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Bat-eating spiders not as rare as we thought: Study 0

QMI Agency

A small bat (superfamily Rhinolophoidea) entangled in the web of a Nephila pilipes spider at the top of the Cockatoo Hill near Cape Tribulation, Queensland, Australia. The spider pressed its mouth against the dead, wrapped bat, indicating that it was feeding on it.(Carmen Fabro, Cockatoo Hill, Australia, Live Science)

A small bat (superfamily Rhinolophoidea) entangled in the web of a Nephila pilipes spider at the top of the Cockatoo Hill near Cape Tribulation, Queensland, Australia. The spider pressed its mouth against the dead, wrapped bat, indicating that it was feeding on it.(Carmen Fabro, Cockatoo Hill, Australia, Live Science)

If bats began migrating to the Antarctic - the only continent where they don't live - there'd be an explanation for that.

It would be in the shape of the fearsome bat-eating spider.

According to an article that appeared on Live Science, bats rank among the most successful groups of mammals, with the more than 1,200 species of bats comprising about one-fifth of all mammal species.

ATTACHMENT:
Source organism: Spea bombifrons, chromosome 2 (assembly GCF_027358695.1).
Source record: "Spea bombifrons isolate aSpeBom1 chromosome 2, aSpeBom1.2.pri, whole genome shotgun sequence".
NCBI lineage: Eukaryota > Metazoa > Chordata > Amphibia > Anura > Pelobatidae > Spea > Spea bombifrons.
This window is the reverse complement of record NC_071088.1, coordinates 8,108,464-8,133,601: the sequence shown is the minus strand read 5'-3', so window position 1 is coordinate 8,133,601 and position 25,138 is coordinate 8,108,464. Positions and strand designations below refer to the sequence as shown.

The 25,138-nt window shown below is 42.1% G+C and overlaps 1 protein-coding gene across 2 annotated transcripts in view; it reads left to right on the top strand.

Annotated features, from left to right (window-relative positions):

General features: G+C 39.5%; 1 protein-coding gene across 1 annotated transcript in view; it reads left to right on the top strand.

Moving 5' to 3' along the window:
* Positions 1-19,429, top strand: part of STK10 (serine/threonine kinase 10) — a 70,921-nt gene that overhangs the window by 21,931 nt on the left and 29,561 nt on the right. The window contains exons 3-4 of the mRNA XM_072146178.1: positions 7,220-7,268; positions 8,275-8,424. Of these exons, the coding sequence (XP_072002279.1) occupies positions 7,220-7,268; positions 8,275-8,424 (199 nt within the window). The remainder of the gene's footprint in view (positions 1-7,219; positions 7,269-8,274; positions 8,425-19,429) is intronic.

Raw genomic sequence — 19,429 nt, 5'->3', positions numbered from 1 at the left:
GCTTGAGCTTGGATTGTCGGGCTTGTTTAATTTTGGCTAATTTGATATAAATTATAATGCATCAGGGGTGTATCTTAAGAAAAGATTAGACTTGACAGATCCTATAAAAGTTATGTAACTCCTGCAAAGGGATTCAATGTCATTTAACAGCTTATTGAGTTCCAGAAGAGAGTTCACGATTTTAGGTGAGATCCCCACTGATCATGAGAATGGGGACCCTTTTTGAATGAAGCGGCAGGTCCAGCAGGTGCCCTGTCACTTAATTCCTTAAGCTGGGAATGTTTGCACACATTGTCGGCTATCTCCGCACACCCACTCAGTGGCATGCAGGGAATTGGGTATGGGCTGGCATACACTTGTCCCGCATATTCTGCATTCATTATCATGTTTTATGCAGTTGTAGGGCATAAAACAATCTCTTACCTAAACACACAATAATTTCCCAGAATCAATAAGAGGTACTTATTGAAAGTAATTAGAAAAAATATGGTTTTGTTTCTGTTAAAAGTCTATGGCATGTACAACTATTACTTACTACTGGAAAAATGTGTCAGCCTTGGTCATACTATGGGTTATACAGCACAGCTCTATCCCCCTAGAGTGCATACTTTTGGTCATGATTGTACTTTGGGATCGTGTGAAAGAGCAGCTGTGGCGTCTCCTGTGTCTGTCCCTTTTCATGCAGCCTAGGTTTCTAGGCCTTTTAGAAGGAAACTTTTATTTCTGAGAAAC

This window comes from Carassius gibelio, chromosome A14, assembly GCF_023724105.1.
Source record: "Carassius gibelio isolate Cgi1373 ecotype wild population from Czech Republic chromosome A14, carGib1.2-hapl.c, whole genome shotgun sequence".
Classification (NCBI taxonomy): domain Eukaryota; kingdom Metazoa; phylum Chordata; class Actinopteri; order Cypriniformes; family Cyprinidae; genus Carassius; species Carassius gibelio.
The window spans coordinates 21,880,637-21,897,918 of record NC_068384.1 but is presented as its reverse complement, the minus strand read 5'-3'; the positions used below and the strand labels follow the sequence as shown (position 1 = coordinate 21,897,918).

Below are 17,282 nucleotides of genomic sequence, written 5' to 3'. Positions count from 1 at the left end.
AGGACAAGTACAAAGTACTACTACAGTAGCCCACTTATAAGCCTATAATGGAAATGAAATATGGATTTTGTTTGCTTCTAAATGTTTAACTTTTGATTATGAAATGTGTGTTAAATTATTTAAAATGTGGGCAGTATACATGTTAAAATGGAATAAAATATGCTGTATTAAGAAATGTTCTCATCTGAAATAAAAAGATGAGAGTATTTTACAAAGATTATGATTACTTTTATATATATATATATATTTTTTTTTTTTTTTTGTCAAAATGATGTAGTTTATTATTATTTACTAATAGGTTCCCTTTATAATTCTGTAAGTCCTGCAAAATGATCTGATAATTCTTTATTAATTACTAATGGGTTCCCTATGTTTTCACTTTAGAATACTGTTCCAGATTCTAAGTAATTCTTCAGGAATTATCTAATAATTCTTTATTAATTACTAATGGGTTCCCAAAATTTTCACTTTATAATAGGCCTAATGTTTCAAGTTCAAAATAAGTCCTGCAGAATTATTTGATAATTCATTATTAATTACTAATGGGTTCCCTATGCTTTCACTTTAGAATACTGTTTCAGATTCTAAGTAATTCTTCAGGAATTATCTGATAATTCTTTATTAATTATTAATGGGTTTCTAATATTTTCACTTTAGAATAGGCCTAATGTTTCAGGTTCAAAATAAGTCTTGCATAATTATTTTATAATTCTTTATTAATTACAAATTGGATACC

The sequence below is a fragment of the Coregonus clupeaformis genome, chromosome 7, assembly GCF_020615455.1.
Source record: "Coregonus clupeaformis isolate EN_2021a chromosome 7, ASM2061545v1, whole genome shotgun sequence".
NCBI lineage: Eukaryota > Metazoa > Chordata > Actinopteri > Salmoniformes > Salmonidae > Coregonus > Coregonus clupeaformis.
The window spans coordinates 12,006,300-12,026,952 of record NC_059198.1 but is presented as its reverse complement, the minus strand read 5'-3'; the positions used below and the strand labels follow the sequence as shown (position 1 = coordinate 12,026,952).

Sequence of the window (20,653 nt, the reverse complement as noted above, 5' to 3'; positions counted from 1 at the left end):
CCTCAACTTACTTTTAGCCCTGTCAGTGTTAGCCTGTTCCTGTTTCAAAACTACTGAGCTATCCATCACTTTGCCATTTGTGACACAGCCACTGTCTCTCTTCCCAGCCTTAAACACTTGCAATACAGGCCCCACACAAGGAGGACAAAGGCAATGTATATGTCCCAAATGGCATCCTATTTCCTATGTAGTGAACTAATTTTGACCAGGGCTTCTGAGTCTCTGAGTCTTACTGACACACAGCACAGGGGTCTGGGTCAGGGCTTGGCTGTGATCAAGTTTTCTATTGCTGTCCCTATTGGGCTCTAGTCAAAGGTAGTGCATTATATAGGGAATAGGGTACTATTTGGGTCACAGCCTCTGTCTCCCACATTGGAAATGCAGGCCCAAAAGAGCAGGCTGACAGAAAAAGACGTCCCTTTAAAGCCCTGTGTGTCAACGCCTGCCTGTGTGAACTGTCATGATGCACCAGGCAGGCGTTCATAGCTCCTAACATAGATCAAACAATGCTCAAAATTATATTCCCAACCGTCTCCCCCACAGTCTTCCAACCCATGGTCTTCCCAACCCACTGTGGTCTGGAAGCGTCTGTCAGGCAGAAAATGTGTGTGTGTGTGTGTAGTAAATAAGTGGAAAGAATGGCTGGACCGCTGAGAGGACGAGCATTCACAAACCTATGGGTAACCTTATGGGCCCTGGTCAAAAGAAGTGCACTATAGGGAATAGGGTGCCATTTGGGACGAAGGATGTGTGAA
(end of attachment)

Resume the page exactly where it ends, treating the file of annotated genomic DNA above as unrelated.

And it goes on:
Other than owls, hawks and snakes, bats have few natural enemies.

Researchers say they were aware of accidental deaths of bats in spiderwebs - which were thought to happen very rarely.

But recent studies of a web-building spider species that killed small bats around the world led researchers to suggest that the attacks might be more frequent than previously thought. So they analyzed 100 years' worth of scientific reports, interviews with bat and spider researchers and scans of image and video sites.

Live Science says that 88% of the reported cases of bat catches were due to web-building spiders, with giant tropical orb-weaving spiders with a leg-span of 10 to 15 cms seen catching bats in huge, strong orb-webs up to 5 m wide.

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